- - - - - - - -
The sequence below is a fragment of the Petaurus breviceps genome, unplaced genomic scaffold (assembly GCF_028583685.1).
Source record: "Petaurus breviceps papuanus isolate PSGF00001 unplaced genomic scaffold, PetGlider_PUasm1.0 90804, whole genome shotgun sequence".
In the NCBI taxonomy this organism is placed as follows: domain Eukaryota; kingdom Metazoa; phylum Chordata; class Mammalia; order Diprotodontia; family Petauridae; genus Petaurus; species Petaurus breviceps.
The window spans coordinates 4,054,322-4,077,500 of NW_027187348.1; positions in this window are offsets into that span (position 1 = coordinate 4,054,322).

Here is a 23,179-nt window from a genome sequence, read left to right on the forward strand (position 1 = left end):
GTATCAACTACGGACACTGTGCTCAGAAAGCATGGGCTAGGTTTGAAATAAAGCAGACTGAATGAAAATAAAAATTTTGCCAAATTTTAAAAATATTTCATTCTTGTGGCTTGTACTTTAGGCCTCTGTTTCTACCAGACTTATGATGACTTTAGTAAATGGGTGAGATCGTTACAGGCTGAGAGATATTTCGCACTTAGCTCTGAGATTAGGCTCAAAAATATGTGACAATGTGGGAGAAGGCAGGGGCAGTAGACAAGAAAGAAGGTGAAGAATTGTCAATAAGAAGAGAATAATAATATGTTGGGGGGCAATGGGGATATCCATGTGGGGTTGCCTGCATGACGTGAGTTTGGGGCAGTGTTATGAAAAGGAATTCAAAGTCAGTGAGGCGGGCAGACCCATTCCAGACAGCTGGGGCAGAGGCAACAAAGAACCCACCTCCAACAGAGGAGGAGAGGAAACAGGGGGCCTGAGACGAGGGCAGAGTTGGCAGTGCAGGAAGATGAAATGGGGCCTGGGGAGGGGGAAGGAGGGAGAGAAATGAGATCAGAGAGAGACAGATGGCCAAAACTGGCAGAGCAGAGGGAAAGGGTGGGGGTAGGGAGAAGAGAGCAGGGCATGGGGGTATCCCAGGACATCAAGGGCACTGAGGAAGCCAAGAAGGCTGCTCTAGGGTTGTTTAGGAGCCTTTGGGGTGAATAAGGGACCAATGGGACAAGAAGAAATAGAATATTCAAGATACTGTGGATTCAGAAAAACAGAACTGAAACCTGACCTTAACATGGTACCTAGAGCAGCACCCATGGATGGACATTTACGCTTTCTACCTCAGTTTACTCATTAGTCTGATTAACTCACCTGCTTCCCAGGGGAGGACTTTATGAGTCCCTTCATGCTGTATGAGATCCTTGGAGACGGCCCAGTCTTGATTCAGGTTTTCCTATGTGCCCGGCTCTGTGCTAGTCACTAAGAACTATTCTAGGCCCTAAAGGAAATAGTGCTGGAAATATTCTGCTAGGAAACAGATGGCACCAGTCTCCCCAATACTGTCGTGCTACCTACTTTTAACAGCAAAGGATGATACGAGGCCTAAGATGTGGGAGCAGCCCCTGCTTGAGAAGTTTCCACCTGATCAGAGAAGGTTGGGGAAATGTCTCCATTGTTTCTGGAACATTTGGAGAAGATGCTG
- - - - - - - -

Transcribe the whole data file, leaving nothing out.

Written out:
The sequence below is a fragment of the Petaurus breviceps genome, unplaced genomic scaffold (assembly GCF_028583685.1).
Source record: "Petaurus breviceps papuanus isolate PSGF00001 unplaced genomic scaffold, PetGlider_PUasm1.0 90804, whole genome shotgun sequence".
In the NCBI taxonomy this organism is placed as follows: domain Eukaryota; kingdom Metazoa; phylum Chordata; class Mammalia; order Diprotodontia; family Petauridae; genus Petaurus; species Petaurus breviceps.
The window spans coordinates 4,054,322-4,077,500 of NW_027187348.1; positions in this window are offsets into that span (position 1 = coordinate 4,054,322).

Here is a 23,179-nt window from a genome sequence, read left to right on the forward strand (position 1 = left end):
GTATCAACTACGGACACTGTGCTCAGAAAGCATGGGCTAGGTTTGAAATAAAGCAGACTGAATGAAAATAAAAATTTTGCCAAATTTTAAAAATATTTCATTCTTGTGGCTTGTACTTTAGGCCTCTGTTTCTACCAGACTTATGATGACTTTAGTAAATGGGTGAGATCGTTACAGGCTGAGAGATATTTCGCACTTAGCTCTGAGATTAGGCTCAAAAATATGTGACAATGTGGGAGAAGGCAGGGGCAGTAGACAAGAAAGAAGGTGAAGAATTGTCAATAAGAAGAGAATAATAATATGTTGGGGGGCAATGGGGATATCCATGTGGGGTTGCCTGCATGACGTGAGTTTGGGGCAGTGTTATGAAAAGGAATTCAAAGTCAGTGAGGCGGGCAGACCCATTCCAGACAGCTGGGGCAGAGGCAACAAAGAACCCACCTCCAACAGAGGAGGAGAGGAAACAGGGGGCCTGAGACGAGGGCAGAGTTGGCAGTGCAGGAAGATGAAATGGGGCCTGGGGAGGGGGAAGGAGGGAGAGAAATGAGATCAGAGAGAGACAGATGGCCAAAACTGGCAGAGCAGAGGGAAAGGGTGGGGGTAGGGAGAAGAGAGCAGGGCATGGGGGTATCCCAGGACATCAAGGGCACTGAGGAAGCCAAGAAGGCTGCTCTAGGGTTGTTTAGGAGCCTTTGGGGTGAATAAGGGACCAATGGGACAAGAAGAAATAGAATATTCAAGATACTGTGGATTCAGAAAAACAGAACTGAAACCTGACCTTAACATGGTACCTAGAGCAGCACCCATGGATGGACATTTACGCTTTCTACCTCAGTTTACTCATTAGTCTGATTAACTCACCTGCTTCCCAGGGGAGGACTTTATGAGTCCCTTCATGCTGTATGAGATCCTTGGAGACGGCCCAGTCTTGATTCAGGTTTTCCTATGTGCCCGGCTCTGTGCTAGTCACTAAGAACTATTCTAGGCCCTAAAGGAAATAGTGCTGGAAATATTCTGCTAGGAAACAGATGGCACCAGTCTCCCCAATACTGTCGTGCTACCTACTTTTAACAGCAAAGGATGATACGAGGCCTAAGATGTGGGAGCAGCCCCTGCTTGAGAAGTTTCCACCTGATCAGAGAAGGTTGGGGAAATGTCTCCATTGTTTCTGGAACATTTGGAGAAGATGCTG